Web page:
The 417 unique articles were rated by both section editors, who excluded articles that were opinion pieces or editorials, or articles where the full text of the article was not readily available. Each of the two section editors judged independently the relevance to the HIM field and the quality of the retrieved articles. Those that both co-editors rated as not appropriate were excluded automatically. The rest of the articles were discussed and disagreements adjudicated to arrive at 15 candidate best articles that, based primarily on the abstracts, were judged to be of good quality and to reflect the diverse aspects of the theme of the 2018 edition of the Yearbook. The full texts of these 15 articles were then rated independently by both section editors, one of the Yearbook editors, and at least two external peer reviewers. One of the articles, in hindsight, was not relevant to the theme of this year's Yearbook and is not discussed in this synopsis.

The four HIM-related ‘Best Papers’ were selected based primarily on having a high average rating from the reviewers. Other factors included the consensus of reviewers for including the paper as one of the best papers, as well as diversity of research approaches and settings.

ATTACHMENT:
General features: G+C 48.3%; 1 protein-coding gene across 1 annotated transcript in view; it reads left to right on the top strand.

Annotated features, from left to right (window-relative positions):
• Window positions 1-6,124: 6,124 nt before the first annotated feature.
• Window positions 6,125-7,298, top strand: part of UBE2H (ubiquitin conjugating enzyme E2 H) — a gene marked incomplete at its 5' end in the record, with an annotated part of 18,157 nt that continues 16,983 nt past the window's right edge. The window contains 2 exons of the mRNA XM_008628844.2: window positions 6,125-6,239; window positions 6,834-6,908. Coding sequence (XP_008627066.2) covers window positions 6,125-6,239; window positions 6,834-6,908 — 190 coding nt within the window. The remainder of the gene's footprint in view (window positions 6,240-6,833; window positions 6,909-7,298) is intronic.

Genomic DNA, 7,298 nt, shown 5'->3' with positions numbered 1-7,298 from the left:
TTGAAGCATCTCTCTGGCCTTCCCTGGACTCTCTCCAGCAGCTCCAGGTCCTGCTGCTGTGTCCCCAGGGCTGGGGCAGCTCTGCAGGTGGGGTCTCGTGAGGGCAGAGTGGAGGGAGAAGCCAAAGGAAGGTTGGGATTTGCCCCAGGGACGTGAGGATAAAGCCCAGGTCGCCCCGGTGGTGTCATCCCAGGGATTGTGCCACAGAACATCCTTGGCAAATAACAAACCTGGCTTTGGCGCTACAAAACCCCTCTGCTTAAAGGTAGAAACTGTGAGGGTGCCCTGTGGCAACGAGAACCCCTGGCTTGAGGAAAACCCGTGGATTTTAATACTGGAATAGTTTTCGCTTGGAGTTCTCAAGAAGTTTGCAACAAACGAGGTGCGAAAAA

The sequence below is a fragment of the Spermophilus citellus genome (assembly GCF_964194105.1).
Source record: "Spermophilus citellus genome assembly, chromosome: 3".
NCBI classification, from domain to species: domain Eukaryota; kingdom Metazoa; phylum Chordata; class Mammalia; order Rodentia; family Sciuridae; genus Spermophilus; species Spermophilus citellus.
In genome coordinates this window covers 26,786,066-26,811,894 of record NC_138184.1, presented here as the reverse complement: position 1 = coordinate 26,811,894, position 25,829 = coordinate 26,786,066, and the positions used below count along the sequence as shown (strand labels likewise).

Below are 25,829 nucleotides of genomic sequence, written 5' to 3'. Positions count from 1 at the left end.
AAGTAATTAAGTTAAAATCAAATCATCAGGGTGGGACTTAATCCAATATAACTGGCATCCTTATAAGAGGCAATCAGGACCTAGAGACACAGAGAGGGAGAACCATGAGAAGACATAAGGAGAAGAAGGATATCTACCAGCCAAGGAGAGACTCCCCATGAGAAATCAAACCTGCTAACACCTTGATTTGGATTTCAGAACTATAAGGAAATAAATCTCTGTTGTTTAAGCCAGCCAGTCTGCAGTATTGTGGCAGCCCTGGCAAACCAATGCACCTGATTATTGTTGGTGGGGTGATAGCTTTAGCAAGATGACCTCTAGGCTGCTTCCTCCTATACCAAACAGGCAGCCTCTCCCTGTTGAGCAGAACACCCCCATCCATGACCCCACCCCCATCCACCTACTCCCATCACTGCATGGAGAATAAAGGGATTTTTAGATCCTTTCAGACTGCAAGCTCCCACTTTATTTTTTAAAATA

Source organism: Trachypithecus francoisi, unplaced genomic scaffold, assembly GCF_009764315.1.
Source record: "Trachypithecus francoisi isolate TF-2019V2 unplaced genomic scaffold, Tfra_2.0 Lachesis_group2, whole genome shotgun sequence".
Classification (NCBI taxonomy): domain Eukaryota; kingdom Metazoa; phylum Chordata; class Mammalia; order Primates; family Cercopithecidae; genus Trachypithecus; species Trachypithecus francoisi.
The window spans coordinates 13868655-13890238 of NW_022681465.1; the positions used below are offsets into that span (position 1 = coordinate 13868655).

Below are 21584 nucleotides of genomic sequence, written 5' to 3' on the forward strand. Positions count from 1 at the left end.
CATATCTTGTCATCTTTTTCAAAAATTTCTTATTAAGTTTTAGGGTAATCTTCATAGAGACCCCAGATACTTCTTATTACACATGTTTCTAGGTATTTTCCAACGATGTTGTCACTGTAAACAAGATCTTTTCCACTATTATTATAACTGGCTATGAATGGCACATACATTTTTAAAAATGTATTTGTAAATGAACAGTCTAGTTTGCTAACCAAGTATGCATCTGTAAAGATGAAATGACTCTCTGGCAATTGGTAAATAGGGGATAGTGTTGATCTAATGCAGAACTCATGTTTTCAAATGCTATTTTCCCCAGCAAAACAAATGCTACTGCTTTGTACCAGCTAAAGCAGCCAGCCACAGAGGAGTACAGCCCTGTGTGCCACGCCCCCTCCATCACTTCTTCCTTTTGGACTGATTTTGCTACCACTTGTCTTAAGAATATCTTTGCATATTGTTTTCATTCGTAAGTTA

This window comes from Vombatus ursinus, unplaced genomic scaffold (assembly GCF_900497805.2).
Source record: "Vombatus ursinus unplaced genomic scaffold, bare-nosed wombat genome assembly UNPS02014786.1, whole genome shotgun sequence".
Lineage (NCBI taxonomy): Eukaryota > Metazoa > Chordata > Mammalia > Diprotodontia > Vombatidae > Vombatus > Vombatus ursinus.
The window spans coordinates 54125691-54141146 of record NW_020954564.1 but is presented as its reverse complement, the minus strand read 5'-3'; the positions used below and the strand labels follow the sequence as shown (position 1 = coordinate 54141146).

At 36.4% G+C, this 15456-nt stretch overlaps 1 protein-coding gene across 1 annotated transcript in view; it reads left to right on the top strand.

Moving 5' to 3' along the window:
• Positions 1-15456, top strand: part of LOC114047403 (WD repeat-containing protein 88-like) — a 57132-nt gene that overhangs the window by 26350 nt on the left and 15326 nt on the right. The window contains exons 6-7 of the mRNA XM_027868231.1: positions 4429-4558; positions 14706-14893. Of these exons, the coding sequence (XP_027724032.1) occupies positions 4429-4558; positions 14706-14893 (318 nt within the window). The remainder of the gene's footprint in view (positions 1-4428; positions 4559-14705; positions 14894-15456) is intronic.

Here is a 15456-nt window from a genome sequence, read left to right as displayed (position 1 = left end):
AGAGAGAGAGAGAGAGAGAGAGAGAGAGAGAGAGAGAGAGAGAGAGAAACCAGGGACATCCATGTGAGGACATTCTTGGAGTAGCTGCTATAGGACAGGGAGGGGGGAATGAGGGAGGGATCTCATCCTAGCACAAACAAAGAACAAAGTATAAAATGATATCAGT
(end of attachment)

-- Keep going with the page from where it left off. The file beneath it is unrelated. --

The survey paper for the 2018 HIM section[11] presents a complementary focus to the research articles in that the survey paper focuses primarily on public policy issues related to privacy, access, and disclosure of health information. The authors, Kloss, Brodnik, and Rinehart-Thompson, performed a scoping literature review that examined regulations, policies, and laws related to access and disclosure of information, as well as practices designed to protect privacy and address problems with information privacy. Their review covers policies across multiple countries, and includes comparisons across country laws and practices. They noted key information and data governance issues that must be addressed and identified areas that are still in need of research, especially with the development of new technologies, new approaches and mechanisms of access to information, as well as current and contemplated legislation. Below we discuss the major themes illustrated by the 15 candidate best papers.

Table 1

Best paper selection of articles for the IMIA Yearbook of Medical Informatics 2018 in the section ‘Health Information Management'. The articles are listed in alphabetical order of the first author's surname.


Health Information Management

▪ Boockvar KS, Ho W, Pruskowski J, DiPalo KE, Wong JJ, Patel J, Nebeker JR, Kaushal R, Hung W. Effect of health information exchange on recognition of medication discrepancies is interrupted when data charges are introduced: results of a cluster-randomized controlled trial. J Am Med Inform Assoc 2017 Nov 1;24(6):1095-101.